A robot that picks ripe strawberries while farmers sleep has been unveiled with claims it could cut workloads by two-thirds.
The device, unveiled Wednesday, can pick a piece of fruit every eight seconds by using three cameras to determine which strawberries are ready to pick. A mechanized arm then darts out to snip each one free and place it into its basket.
The 2-meter robot moves on rails between rows of strawberries, which in Japan are usually grown in elevated greenhouse planters.
It “calculates the degree of ripeness from the color of the strawberry, which it observes with two digital cameras,” said Mitsutaka Kurita, an official at Shibuya Seiki, the developer of the machine.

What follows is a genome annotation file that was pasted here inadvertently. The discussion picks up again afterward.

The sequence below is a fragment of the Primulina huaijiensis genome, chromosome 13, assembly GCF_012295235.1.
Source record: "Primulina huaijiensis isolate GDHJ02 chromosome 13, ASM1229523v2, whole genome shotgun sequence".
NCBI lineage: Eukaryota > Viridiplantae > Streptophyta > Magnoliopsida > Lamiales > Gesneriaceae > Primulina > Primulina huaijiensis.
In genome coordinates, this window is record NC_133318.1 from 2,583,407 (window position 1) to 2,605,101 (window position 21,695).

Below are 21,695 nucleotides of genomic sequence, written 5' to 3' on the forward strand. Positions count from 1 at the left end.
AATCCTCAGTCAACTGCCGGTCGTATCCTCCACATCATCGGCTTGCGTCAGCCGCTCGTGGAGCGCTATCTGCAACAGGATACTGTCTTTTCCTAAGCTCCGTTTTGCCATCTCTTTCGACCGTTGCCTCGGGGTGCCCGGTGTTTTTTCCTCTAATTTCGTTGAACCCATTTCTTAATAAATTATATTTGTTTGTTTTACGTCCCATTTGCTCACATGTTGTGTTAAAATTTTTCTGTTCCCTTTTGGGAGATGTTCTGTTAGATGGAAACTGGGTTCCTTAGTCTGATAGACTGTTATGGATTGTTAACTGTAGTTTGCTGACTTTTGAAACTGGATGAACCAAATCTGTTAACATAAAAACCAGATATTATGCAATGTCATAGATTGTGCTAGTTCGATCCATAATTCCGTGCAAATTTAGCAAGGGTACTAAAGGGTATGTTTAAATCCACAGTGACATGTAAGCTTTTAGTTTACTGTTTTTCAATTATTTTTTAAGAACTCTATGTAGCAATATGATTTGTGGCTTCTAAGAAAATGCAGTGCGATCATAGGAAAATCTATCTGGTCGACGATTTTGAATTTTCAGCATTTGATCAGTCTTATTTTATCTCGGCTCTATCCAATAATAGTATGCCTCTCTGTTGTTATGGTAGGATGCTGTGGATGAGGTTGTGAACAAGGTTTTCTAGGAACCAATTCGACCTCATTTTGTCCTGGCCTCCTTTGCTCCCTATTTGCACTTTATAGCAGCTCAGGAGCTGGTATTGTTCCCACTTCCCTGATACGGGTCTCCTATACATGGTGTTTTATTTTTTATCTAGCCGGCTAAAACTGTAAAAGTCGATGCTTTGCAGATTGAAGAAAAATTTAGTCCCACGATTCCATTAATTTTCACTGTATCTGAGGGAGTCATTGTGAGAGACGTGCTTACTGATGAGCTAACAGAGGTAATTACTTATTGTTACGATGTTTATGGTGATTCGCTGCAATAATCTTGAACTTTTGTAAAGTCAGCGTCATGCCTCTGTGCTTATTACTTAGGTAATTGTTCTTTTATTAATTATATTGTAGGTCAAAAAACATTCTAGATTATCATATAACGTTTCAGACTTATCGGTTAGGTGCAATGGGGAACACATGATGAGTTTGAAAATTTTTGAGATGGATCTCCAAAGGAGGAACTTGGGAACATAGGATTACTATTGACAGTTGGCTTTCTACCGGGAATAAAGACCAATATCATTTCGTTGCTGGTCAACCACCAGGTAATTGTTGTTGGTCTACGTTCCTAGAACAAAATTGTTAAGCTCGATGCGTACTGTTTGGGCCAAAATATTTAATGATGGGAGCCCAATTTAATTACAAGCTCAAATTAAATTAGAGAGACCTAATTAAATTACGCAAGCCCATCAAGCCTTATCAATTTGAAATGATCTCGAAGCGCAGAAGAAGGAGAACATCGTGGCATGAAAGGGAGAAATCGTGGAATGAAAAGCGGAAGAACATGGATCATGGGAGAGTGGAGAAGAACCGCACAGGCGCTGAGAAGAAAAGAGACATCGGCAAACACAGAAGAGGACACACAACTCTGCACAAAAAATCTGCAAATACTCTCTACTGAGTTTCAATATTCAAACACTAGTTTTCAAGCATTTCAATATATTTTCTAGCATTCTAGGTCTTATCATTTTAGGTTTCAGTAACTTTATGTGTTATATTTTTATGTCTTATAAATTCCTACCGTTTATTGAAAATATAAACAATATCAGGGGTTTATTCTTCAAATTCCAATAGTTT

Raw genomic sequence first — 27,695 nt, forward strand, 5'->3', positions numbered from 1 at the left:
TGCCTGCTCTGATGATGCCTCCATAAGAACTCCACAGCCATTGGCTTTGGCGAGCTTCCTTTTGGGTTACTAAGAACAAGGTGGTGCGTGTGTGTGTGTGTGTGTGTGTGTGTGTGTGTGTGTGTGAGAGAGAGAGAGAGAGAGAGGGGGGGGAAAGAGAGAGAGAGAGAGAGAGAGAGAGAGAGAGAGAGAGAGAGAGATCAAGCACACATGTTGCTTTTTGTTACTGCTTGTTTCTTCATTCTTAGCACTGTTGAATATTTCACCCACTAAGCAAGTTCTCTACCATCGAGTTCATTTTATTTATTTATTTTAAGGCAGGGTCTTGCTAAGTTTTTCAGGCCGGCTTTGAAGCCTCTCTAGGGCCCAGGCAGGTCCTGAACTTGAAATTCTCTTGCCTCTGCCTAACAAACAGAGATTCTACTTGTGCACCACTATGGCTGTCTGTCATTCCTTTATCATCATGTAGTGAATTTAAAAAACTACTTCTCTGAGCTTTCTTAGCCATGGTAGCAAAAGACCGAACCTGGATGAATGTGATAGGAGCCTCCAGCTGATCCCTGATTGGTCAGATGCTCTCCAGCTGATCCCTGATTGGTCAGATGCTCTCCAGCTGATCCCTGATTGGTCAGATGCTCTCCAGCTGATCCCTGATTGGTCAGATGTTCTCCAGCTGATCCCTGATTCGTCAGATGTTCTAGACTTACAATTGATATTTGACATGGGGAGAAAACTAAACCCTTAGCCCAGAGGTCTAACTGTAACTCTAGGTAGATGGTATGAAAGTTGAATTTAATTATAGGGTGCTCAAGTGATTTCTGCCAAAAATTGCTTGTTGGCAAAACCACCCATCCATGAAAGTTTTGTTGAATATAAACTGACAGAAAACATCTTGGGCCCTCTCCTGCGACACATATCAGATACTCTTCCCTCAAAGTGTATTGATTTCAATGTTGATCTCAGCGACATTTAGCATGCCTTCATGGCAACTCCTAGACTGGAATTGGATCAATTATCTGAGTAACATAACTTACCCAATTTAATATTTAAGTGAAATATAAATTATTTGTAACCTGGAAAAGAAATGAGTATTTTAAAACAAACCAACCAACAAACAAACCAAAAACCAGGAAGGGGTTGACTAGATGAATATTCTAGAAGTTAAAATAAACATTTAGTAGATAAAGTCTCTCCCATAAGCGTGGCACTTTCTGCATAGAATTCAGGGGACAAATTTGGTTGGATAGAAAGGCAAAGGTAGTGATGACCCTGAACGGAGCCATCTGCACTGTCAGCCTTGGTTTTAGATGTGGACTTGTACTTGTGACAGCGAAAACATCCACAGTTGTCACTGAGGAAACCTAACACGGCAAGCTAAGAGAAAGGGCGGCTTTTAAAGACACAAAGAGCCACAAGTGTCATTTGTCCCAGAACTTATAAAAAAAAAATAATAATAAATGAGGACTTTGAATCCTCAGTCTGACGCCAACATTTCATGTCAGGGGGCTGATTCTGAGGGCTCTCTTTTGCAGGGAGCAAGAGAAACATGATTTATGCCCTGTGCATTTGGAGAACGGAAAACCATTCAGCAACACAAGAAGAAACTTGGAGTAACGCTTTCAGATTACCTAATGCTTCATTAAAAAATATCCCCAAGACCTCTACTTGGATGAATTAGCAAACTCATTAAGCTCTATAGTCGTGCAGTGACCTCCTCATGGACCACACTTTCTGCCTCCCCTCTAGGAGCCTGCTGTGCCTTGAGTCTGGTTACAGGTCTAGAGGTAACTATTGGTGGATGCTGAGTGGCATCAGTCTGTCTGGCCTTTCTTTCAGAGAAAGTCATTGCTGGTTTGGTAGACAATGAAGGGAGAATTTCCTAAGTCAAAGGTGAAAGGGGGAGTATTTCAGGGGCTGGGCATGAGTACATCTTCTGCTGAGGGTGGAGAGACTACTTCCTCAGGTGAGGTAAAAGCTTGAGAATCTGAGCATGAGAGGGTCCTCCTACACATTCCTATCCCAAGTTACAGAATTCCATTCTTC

“It also uses the images from the two cameras to calculate the distance from the target, then approaches the strawberry it is aiming at,” he said.
A third camera takes a detailed photo of the fruit, which it uses for the final calculation before moving in to snip it.
Strawberry farming is highly labor-intensive, requiring 70 times the work of rice farming and twice that of tomatoes and cucumbers, according to the National Agriculture and Food Research Organization, which helped develop the robot.
“This robot would harvest two-thirds of the strawberries during the night when growers are sleeping,” Kurita said. “The farmer can then pick the rest of the strawberries that the robot couldn’t get at.”
The robot will go on sale early next year for about ¥5 million.
Strawberries are available all year round in Japan and typically fetch ¥500 for a small basket.